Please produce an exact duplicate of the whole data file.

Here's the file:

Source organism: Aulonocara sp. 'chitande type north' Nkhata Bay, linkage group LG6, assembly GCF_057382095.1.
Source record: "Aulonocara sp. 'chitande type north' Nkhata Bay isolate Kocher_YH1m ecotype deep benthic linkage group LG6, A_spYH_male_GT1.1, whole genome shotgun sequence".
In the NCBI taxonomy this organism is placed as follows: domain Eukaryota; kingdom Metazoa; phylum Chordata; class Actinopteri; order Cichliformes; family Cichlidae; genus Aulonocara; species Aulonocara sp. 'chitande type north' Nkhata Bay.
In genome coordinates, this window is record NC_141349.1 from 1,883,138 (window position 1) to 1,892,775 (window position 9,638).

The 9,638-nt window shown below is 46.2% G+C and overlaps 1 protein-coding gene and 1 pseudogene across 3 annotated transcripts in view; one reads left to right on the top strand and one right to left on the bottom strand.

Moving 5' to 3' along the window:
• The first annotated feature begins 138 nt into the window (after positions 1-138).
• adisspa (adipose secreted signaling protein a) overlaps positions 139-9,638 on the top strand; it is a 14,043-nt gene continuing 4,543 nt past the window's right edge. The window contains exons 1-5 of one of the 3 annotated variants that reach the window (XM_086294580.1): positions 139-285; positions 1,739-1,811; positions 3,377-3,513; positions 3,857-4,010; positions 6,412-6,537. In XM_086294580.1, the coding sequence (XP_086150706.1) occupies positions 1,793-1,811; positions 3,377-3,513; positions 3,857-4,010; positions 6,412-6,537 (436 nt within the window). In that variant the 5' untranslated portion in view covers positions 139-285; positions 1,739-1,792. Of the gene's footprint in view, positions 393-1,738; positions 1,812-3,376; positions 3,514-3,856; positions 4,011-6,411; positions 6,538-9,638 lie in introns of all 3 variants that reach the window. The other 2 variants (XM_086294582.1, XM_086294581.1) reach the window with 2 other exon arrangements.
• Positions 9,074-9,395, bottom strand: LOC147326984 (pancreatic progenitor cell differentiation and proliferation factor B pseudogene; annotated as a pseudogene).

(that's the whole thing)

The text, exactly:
Source organism: Aulonocara sp. 'chitande type north' Nkhata Bay, linkage group LG6, assembly GCF_057382095.1.
Source record: "Aulonocara sp. 'chitande type north' Nkhata Bay isolate Kocher_YH1m ecotype deep benthic linkage group LG6, A_spYH_male_GT1.1, whole genome shotgun sequence".
In the NCBI taxonomy this organism is placed as follows: domain Eukaryota; kingdom Metazoa; phylum Chordata; class Actinopteri; order Cichliformes; family Cichlidae; genus Aulonocara; species Aulonocara sp. 'chitande type north' Nkhata Bay.
In genome coordinates, this window is record NC_141349.1 from 1,883,138 (window position 1) to 1,892,775 (window position 9,638).

The 9,638-nt window shown below is 46.2% G+C and overlaps 1 protein-coding gene and 1 pseudogene across 3 annotated transcripts in view; one reads left to right on the top strand and one right to left on the bottom strand.

Moving 5' to 3' along the window:
• The first annotated feature begins 138 nt into the window (after positions 1-138).
• adisspa (adipose secreted signaling protein a) overlaps positions 139-9,638 on the top strand; it is a 14,043-nt gene continuing 4,543 nt past the window's right edge. The window contains exons 1-5 of one of the 3 annotated variants that reach the window (XM_086294580.1): positions 139-285; positions 1,739-1,811; positions 3,377-3,513; positions 3,857-4,010; positions 6,412-6,537. In XM_086294580.1, the coding sequence (XP_086150706.1) occupies positions 1,793-1,811; positions 3,377-3,513; positions 3,857-4,010; positions 6,412-6,537 (436 nt within the window). In that variant the 5' untranslated portion in view covers positions 139-285; positions 1,739-1,792. Of the gene's footprint in view, positions 393-1,738; positions 1,812-3,376; positions 3,514-3,856; positions 4,011-6,411; positions 6,538-9,638 lie in introns of all 3 variants that reach the window. The other 2 variants (XM_086294582.1, XM_086294581.1) reach the window with 2 other exon arrangements.
• Positions 9,074-9,395, bottom strand: LOC147326984 (pancreatic progenitor cell differentiation and proliferation factor B pseudogene; annotated as a pseudogene).